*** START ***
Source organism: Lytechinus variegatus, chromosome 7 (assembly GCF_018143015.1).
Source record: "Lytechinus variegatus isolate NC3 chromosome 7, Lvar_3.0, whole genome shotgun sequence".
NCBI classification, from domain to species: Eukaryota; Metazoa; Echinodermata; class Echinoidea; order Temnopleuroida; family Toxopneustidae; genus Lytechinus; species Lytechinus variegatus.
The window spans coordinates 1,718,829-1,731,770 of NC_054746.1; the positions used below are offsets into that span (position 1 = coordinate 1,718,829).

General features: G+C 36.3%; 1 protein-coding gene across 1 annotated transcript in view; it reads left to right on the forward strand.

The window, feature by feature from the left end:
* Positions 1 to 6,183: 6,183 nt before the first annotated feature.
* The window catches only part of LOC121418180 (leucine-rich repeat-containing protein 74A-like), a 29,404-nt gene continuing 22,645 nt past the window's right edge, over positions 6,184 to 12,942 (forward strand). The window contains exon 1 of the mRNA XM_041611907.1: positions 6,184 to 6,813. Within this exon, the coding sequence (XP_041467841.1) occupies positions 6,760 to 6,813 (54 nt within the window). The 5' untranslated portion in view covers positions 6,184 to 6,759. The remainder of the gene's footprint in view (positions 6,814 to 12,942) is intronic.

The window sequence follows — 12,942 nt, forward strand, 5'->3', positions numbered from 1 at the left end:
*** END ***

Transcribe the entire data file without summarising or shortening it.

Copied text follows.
Source organism: Lytechinus variegatus, chromosome 7 (assembly GCF_018143015.1).
Source record: "Lytechinus variegatus isolate NC3 chromosome 7, Lvar_3.0, whole genome shotgun sequence".
NCBI classification, from domain to species: Eukaryota; Metazoa; Echinodermata; class Echinoidea; order Temnopleuroida; family Toxopneustidae; genus Lytechinus; species Lytechinus variegatus.
The window spans coordinates 1,718,829-1,731,770 of NC_054746.1; the positions used below are offsets into that span (position 1 = coordinate 1,718,829).

General features: G+C 36.3%; 1 protein-coding gene across 1 annotated transcript in view; it reads left to right on the forward strand.

The window, feature by feature from the left end:
* Positions 1 to 6,183: 6,183 nt before the first annotated feature.
* The window catches only part of LOC121418180 (leucine-rich repeat-containing protein 74A-like), a 29,404-nt gene continuing 22,645 nt past the window's right edge, over positions 6,184 to 12,942 (forward strand). The window contains exon 1 of the mRNA XM_041611907.1: positions 6,184 to 6,813. Within this exon, the coding sequence (XP_041467841.1) occupies positions 6,760 to 6,813 (54 nt within the window). The 5' untranslated portion in view covers positions 6,184 to 6,759. The remainder of the gene's footprint in view (positions 6,814 to 12,942) is intronic.

The window sequence follows — 12,942 nt, forward strand, 5'->3', positions numbered from 1 at the left end: